108 million people in food crisis countries face severe acute food insecurity – situation worsening
FAO’s press release
March 27, 2017
Several regions––South Sudan, Somalia, Yemen and northeastern Nigeria––are again facing a severe food crisis. While all indicators appeared to be globally turning to green, the situation seems to be also deteriorating in Iraq, in Syria, in Malawi and in Zimbabwe. In a press release we are reproducing below1, the FAO recently announced that “close to 108 million people throughout the world were facing a severe acute food insecurity in 2016, a dramatic increase compared with 80 million in 2015.”
For the UN agency, this troublesome increase reflects a combination of conflicts, extreme weather conditions and record-high prices in some local markets. Ertharin Cousin, Executive Director of the World Food Program (WFP) clearly defines the interaction between the various factors: “Hunger exacerbates crisis, creating ever greater instability and insecurity. What is a food security challenge today becomes tomorrow’s security challenge.”
Once more, this new crisis is proving that food security is mostly an issue of access to food and does not result from major global production and consumption balance. Beyond the required emergency assistance to be provided to these populations, there is a need to rethink other world governance rules to elicit other development rationales for these regions, and improve their pacification and food security––two issues that are always consubstantial.
Momagri Editorial Board
Despite international efforts to address food insecurity, around 108 million people living in 48 food-crisis countries were at high risk of or already facing severe acute food insecurity in 2016, a dramatic increase compared with 80 million in 2015, according to a new global report on food crises released in Brussels today.
The report, whose compilation required integrating several measurement methodologies, represents a new and politically innovative collaboration between the European Union and USAID/FEWSNET, regional food security institutions together with UN agencies including the Food and Agriculture Organization, the World Food Programme and Unicef.
The dramatic increase reflects the trouble people have in producing and accessing food due to conflict, record-high food prices in local markets in affected countries and extreme weather conditions such drought and erratic rainfall caused by El Niño.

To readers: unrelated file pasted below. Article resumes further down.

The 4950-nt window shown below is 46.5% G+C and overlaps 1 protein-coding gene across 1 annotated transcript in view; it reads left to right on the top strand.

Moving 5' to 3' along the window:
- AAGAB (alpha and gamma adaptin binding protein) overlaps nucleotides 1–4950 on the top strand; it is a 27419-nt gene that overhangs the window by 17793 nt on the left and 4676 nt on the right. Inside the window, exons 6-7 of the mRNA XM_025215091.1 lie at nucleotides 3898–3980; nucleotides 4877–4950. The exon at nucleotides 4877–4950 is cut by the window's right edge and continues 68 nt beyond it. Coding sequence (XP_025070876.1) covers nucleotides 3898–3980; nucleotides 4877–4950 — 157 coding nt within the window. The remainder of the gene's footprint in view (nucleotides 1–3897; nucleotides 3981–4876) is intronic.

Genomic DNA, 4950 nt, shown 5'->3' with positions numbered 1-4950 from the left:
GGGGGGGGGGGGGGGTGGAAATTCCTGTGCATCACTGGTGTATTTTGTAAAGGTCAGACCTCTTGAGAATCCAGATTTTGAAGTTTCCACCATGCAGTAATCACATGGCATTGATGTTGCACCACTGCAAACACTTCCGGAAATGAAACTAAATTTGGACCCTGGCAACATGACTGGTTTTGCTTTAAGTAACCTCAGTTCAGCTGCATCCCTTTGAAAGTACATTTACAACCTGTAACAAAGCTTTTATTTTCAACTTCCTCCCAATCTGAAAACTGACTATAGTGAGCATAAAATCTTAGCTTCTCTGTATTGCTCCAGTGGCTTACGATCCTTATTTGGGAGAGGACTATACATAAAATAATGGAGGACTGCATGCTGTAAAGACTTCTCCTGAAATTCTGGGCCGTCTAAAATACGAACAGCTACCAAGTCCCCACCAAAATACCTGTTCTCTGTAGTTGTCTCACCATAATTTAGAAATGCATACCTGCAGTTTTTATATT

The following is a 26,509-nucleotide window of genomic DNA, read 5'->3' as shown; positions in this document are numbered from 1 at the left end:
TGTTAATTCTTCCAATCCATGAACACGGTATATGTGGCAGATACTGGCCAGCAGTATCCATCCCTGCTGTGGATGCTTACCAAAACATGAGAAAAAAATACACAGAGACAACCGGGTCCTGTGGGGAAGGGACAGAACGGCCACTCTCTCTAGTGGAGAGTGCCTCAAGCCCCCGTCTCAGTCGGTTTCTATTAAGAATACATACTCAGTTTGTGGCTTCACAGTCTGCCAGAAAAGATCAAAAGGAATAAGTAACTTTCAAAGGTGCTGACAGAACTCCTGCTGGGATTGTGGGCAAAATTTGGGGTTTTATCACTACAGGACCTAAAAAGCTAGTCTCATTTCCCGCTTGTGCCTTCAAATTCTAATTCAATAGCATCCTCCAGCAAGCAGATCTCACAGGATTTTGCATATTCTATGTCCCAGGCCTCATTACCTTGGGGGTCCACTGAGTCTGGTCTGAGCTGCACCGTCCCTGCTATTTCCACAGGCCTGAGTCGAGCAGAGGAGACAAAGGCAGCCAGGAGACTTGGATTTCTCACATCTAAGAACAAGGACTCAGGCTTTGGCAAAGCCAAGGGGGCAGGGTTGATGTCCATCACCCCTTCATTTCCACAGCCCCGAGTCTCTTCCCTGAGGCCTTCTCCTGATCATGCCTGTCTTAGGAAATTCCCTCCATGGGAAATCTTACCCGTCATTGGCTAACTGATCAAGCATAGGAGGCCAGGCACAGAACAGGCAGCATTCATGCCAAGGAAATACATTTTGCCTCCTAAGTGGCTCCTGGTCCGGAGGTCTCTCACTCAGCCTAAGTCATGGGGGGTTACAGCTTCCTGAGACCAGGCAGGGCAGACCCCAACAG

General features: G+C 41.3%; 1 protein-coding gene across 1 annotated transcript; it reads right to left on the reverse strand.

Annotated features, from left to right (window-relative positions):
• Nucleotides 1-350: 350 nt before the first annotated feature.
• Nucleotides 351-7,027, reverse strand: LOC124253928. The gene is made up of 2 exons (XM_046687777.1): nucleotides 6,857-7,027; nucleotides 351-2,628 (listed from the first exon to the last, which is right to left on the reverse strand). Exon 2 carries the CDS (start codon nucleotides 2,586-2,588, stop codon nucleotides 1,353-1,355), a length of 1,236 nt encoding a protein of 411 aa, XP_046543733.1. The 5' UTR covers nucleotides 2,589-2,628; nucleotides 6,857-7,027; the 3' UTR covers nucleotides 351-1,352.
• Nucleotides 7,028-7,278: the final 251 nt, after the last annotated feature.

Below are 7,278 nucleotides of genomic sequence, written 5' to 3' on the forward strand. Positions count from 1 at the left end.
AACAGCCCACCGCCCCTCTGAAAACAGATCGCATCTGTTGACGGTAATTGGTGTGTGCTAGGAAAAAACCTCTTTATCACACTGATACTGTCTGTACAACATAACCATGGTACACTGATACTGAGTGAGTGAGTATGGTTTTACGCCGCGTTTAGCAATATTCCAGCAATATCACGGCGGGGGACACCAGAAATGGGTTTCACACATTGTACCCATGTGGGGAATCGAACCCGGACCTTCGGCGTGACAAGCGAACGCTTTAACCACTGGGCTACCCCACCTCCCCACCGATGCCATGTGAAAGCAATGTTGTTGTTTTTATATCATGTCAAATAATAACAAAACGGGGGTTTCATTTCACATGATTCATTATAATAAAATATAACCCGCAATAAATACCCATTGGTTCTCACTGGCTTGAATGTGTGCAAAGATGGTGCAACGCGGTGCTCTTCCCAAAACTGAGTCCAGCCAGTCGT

Civil conflict is the driving factor in nine of the 10 worst humanitarian crises, underscoring the strong linkage between peace and food security, says the Global Report on Food Crises 2017 report.
By joining forces to deliver neutral analytical insights drawn from multiple institutions, the report – to be issued annually - enables better-informed planning decisions to respond to food crises in a more timely, global and coordinated way.
"This report highlights the critical need for prompt and targeted action to effectively respond to the food crises and to address their root causes. The EU has taken leadership in this response. In 2016, we allocated €550 million already, followed by another €165 million that we have just mobilized to assist the people affected by famine and drought in the Horn of Africa," said Neven Mimica, Commissioner for International Cooperation and Development.
"The report is the outcome of a joint effort and a concrete follow-up to the commitments the EU made at the World Humanitarian Summit in Istanbul, which identified the urgent need for transparent, independent but consensus-based analysis of crises. I hope this document will be a strong tool for the whole international community to improve the coordination of our responses to crises," added Christos Stylianides, Commissioner for Humanitarian Aid and Crisis Management.
Most critical situations are worsening
This year, the demand for humanitarian and resilience building assistance will further escalate as four countries are at risk of famine: South Sudan, Somalia, Yemen and northeast Nigeria.
Other countries that require massive levels of assistance because of widespread food insecurity are Iraq, Syria (including refugees in neighbouring countries) Malawi and |Zimbabwe. In the absence of immediate and substantive action not only to save people’s lives, but also to pull them back from the brink of famine, the food security situation in these countries will continue to worsen in coming months, according to the new report.
“The cost in human and resource terms only increases if we let situations deteriorate,” said FAO Director-General José Graziano da Silva. “We can prevent people dying from famine but if we do not scale up our efforts to save, protect and invest in rural livelihoods, tens of millions will remain severely food insecure.”
“The numbers tell a deeply worrying story with more than 100 million people severely food-insecure, a level of suffering which is driven by conflict and climate change. Hunger exacerbates crisis, creating ever greater instability and insecurity. What is a food security challenge today becomes tomorrow’s security challenge,” said Ertharin Cousin, Executive Director of the World Food Programme. “It is a race against time – the world must act now to save the lives and livelihoods of the millions at the brink of starvation.”
The 108 million people reported to be facing severe food insecurity in 2016 represent those suffering from higher-than-usual acute malnutrition and a broad lack of minimally adequate food even with external assistance. This includes households that can cope with their minimum food needs only by depleting seeds, livestock and agricultural assets needed to produce food in the future.
Without robust and sustained action, people struggling with severe food insecurity risk slipping into an even worse situation and eventual starvation.